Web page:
It was very narrow and only one person was allowed to cross at a time. Bernie bravely set off with his bike. There wasn’t really room to walk beside the bike, it was more a case of leaning over the edge, and the handlebars kept on getting caught up in the mesh so it took quite a while. I followed with the bags trying hard not to look down. After 4 or 5 trips we had everything across. Of course we should have looked around the corner before loading the bikes again as there was a really deep gully and we could only get the bikes down and up the other side unloaded.

Trying to get the bikes out of the slippery gully
The track from the bridge

Before long we reached the Arataki Track that was a little wider and had a really varied surface from stone stream bed, soft sand, gravel and large sharp stones. But it went through a magical tree fern forest with smaller ferns lining the track. And the Jasmine like smell of flowers was intense from the flowering cabbage trees. Although it was much cooler under the overarching canopy of trees and ferns, a drop from 34 C on the road to 21 C here, it was incredibly humid. We could hear a small stream gurgling down the hillside and caught the occasional glimpse of it between the dark stems of the tree ferns.

The tree fern forest

Then we reached the Centre of North Island! To get to the actual centre we left our track and cycled down a narrow path into the forest dodging trees that looked as if they had hands and fingers. It was quite spooky and I wouldn’t want to be there on my own. We had our lunch there in the cool before heading off towards our campsite.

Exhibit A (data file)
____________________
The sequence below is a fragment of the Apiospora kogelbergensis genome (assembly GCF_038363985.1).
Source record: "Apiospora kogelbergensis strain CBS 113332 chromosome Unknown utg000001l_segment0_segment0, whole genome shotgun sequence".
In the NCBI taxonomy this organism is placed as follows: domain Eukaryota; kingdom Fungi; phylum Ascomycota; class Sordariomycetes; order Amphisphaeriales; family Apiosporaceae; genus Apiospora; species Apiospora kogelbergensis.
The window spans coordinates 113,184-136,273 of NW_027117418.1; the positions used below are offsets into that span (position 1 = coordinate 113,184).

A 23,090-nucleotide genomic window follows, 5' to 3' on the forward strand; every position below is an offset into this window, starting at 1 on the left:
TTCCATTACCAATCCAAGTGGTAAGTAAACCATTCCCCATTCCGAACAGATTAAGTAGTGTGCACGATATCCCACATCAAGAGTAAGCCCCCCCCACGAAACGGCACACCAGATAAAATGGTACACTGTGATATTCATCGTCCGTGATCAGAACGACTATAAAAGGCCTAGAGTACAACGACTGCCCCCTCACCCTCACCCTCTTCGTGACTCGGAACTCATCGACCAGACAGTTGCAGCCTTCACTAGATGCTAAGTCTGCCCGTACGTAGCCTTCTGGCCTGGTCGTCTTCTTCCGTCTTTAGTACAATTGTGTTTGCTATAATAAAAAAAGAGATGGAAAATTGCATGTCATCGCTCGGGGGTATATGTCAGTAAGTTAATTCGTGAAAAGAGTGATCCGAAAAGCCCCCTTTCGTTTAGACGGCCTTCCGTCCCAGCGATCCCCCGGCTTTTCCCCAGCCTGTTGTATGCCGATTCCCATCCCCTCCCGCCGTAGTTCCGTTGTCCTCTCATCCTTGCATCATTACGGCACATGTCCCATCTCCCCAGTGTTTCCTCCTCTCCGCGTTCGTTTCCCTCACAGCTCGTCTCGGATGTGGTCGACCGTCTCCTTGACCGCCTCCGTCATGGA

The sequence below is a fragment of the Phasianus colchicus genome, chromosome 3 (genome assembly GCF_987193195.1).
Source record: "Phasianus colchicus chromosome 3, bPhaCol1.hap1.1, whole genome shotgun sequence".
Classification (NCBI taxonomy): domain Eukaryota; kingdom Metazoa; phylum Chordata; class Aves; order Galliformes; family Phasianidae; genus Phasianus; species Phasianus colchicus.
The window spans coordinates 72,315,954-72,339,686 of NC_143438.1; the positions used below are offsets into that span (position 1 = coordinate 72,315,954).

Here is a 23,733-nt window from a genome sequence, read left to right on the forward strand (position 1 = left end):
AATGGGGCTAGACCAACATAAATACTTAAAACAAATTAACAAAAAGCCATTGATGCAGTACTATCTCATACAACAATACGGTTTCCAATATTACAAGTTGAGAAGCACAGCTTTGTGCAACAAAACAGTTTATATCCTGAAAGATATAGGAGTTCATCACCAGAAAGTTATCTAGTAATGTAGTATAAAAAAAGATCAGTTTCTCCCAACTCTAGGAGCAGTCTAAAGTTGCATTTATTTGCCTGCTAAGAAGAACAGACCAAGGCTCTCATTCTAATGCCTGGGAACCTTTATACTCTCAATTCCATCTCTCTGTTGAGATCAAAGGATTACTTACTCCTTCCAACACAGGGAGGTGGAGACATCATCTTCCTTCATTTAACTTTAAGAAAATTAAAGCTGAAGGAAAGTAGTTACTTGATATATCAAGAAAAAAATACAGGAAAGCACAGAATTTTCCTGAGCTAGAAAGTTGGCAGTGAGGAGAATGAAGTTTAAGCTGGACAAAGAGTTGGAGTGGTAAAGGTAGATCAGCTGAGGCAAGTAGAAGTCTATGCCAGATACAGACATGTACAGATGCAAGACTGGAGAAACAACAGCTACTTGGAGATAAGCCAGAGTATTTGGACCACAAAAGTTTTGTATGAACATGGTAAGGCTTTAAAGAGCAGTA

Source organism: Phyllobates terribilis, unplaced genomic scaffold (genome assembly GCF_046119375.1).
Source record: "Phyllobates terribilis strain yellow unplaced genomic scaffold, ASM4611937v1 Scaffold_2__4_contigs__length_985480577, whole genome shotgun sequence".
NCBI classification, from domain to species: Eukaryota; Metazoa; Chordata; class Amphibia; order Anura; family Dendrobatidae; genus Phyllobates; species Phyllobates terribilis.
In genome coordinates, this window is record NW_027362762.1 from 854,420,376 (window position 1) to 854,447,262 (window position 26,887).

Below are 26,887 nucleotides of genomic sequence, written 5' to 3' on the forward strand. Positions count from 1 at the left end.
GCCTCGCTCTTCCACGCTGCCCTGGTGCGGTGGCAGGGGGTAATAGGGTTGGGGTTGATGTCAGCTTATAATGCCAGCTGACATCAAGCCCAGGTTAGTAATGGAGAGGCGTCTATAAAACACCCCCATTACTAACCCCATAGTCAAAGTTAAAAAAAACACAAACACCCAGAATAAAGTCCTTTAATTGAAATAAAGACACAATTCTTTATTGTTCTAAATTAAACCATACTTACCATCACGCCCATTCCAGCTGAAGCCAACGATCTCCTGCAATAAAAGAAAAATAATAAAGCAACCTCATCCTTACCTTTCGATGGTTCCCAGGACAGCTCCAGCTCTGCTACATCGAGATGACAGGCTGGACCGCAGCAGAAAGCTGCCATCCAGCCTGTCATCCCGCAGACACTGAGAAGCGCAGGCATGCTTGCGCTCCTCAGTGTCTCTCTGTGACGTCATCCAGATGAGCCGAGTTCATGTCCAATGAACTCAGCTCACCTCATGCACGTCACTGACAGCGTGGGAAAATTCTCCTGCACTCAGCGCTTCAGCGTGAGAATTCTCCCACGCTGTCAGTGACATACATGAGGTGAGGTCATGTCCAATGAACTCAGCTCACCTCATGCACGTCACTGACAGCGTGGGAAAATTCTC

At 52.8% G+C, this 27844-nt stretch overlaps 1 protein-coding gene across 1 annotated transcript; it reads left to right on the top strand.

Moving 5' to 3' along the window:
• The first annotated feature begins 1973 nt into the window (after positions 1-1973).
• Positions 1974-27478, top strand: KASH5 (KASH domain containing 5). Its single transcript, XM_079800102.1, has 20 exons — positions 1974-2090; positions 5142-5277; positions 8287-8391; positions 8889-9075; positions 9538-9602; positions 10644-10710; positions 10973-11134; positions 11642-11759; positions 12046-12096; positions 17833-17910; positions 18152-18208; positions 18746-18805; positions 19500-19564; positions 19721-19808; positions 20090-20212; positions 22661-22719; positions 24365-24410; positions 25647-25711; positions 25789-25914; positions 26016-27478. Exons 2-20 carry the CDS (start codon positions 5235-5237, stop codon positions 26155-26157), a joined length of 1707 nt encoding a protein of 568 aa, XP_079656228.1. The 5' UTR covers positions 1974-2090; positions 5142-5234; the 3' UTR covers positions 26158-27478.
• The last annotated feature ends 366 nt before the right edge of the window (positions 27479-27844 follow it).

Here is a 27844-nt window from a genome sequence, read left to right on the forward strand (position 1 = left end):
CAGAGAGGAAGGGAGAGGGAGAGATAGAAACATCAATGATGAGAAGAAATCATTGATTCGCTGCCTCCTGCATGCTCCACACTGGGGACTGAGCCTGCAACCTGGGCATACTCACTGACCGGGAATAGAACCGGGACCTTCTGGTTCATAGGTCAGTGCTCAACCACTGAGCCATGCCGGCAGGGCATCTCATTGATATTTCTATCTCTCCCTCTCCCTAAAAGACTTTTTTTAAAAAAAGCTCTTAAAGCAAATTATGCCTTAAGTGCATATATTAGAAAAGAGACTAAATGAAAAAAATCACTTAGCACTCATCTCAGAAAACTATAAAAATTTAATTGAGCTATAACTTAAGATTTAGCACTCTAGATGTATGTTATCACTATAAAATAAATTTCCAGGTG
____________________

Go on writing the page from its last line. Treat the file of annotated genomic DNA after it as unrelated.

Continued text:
Spooky trees with fingers, on the way to the centre of North Island

There were a couple of downhill sections towards the end and we picked up quite a speed as the surface had improved a bit. I saw Bernie stop just ahead with one pannier on the ground but didn’t have much time to react before I found myself in the air doing a triple jump over 3 deep potholes. I just hung on tight and managed to stay upright with both my panniers flying off and landing on the track.

Opps, the result of my bags flying off during my triple jump over the 3 potholes

The campsite was empty when we arrived but a couple of trampers and cyclists soon turned up. We had managed to get our tent up and had eaten supper before the rain started. The main thunder clouds had missed us and we could hear them rumbling in the distance. Importantly our tarp was coping well so far.

Our tarp held up by the two bikes. It worked well in the overnight rain which thankfully kept the voracious sand-flies away

The following day we cycled through the truly magical native rainforest of the Timber Trail and one of the most wonderful bits of our route. As it was early the mist was still rising from the trees and it was lovely and cool, only 13 degrees C. We were climbing steadily for 17 km up to nearly 1000 m but it was a gentle gradient so we could look around at the moss covered trees and tall tree ferns.

Inside the magical Mount Pureora rain forest on the Timber Trail
You can see the white Cabbage Tree flowers that gave off such a wonderful Jasmine like scent